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However, how can we tell if the dropped variable(s) give us any useful

Ridge Regression (Section 10.2)

information.

If the variable is important, the parameter estimates become biased up.

Some Remedial Measures for Multicollinearity Sometimes, observations can be designed to break the multicollinearity.

Get coefficient estimates from additional data from other contexts.

Restrict the use of the regression model to infererence on values of predictor

For instance, if the model is

variables that follow the same pattern of multicollinearity.

For example, suppose a model has three predictors: X1 , X2 , X3 . The Yi = 0 + 1 Xi,1 + 2 Xi,2 + i ,

distribution of (X1 , X2 , X3 ) is N (, ) for some mean vector and

and you have an estimator b1 (for 1 based on another data set, you can

covariance matrix . If future predictor values come from this 0

estimate 2 by regressing the adjusted variable Yi = Yi b1 Xi,1 on Xi,2 .

distribution, even if there is serious multicollinearity, inferences for the (Common example: in economics, using cross-sectional data to estimate

predictions using this model are still useful. parameters for a time-dependent model.)

If the model is a polynomial regression model, use centered variables. Use the first few principal components (or factor loadings) of the predictor

Drop one or more predictor variables (i.e., variable selection). variables. (Limitation: may lose interpretability.)

Standard errors on the parameter estimates decrease. Biased Regression or Coefficient Shrinkage (Example: Ridge Regression)

Page 1 Page 2

Statistics 512: Applied Regression Analysis Purdue University Statistics 512: Applied Regression Analysis Purdue University

Professor Jennings Spring 2004 Professor Jennings Spring 2004

Equivalent Representation:

2

Two Equivalent Formulations of Ridge Regression X

p

ridge = arg min yi 0 xi,j j ,

P

Ridge regression shrinks estimators by penalyzing their size. (Penalty: j2 ) j=1

X

p

subject to j2 s.

Penalized Residual Sum of Squares:

j=1

XN X

p X

p There is a direct relationship between and s (although we will usually talk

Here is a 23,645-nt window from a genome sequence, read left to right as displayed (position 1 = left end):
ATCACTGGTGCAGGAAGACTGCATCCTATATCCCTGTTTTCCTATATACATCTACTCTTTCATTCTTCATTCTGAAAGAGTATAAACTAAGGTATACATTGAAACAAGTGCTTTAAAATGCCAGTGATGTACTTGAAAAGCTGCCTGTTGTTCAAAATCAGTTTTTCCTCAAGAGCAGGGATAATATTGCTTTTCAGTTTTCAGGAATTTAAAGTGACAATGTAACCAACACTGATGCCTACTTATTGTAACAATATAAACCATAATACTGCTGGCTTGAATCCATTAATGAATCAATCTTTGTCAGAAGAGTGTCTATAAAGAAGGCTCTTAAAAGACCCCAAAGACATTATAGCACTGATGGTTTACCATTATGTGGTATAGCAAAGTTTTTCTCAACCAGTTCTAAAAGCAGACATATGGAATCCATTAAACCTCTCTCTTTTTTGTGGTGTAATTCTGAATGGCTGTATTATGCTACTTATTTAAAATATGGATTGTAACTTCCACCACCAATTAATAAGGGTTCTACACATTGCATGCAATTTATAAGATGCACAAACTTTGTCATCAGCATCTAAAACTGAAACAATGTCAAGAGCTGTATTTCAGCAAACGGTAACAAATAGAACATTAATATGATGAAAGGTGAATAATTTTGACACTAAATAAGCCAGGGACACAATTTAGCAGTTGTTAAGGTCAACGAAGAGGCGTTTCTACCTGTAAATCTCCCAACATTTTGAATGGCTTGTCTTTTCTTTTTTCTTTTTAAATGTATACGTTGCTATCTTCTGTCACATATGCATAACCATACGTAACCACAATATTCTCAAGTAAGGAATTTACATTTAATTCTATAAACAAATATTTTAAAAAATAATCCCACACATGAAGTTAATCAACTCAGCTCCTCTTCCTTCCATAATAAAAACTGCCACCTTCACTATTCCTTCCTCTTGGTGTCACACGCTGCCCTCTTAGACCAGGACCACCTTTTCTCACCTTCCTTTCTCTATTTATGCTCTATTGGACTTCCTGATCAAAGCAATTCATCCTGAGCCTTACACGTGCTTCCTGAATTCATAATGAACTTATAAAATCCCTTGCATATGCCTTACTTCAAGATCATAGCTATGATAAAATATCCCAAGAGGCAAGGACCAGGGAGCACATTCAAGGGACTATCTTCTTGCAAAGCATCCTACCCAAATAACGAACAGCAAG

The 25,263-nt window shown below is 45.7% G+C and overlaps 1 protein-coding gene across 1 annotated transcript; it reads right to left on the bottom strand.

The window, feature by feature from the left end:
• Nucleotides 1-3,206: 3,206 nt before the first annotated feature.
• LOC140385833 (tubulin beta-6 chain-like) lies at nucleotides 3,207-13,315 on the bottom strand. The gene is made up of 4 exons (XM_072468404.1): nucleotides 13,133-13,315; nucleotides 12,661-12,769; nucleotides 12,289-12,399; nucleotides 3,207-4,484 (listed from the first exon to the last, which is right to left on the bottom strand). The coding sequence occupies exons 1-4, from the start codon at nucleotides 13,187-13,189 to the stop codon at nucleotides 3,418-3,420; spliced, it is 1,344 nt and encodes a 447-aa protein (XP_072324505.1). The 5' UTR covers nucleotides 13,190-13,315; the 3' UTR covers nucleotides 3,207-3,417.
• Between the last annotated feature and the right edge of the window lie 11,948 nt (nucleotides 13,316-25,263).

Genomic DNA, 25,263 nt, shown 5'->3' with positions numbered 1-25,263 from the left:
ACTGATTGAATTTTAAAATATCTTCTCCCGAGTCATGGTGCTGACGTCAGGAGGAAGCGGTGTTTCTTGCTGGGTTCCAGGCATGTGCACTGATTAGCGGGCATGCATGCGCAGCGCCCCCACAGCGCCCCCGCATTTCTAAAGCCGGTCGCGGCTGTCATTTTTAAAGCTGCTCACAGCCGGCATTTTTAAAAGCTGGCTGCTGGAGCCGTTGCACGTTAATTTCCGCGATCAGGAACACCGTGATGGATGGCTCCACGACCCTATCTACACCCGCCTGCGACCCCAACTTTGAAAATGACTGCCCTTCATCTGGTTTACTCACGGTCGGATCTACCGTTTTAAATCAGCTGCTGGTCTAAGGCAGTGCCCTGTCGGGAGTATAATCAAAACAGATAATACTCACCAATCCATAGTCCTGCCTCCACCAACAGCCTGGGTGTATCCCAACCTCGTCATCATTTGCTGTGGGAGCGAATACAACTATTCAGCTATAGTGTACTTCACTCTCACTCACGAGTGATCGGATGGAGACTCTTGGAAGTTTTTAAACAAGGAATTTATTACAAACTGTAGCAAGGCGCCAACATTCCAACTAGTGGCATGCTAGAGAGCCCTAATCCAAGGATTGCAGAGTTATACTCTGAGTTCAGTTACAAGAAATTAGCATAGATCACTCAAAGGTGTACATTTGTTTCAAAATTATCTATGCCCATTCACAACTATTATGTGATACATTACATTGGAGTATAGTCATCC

ridge = arg min (Yi 0 xi,j j )2 + j2

about ).

i=1 j=1 j=1

controls the amount of shrinkage of the parameter estimates

Matrix Representation of Solution

Large greater shrinkage (toward zero)

ridge = (X0 X + I)1 X0 y

Page 3 Page 4

Statistics 512: Applied Regression Analysis Purdue University Statistics 512: Applied Regression Analysis Purdue University

Professor Jennings Spring 2004 Professor Jennings Spring 2004

NKNW Example page 261

data bodyfat;

SAS code in ridge.sas infile H:\System\Desktop\CH07TA01.dat;

input skinfold thigh midarm fat;

20 healthy female subjects ages 25-34 proc print data = bodyfat;

proc reg data = bodyfat;

Y is fraction body fat model fat = skinfold thigh midarm;

Sum of Mean

X2 is thigh circumference Source DF Squares Square F Value Pr > F

Model 3 396.98461 132.32820 21.52 <.0001

X3 is midarm circumference Error 16 98.40489 6.15031

Corrected Total 19 495.38950

Conclusion from previous analysis: could have good model with thigh only or Root MSE 2.47998 R-Square 0.8014

midarm and thickness only. Dependent Mean 20.19500 Adj R-Sq 0.7641

Coeff Var 12.28017

Page 5 Page 6

Statistics 512: Applied Regression Analysis Purdue University Statistics 512: Applied Regression Analysis Purdue University

Professor Jennings Spring 2004 Professor Jennings Spring 2004

Parameter Estimates

Parameter Standard

Variable DF Estimate Error t Value Pr > |t|

Intercept 1 117.08469 99.78240 1.17 0.2578

skinfold 1 4.33409 3.01551 1.44 0.1699 Try Ridge Regression

thigh 1 -2.85685 2.58202 -1.11 0.2849

midarm 1 -2.18606 1.59550 -1.37 0.1896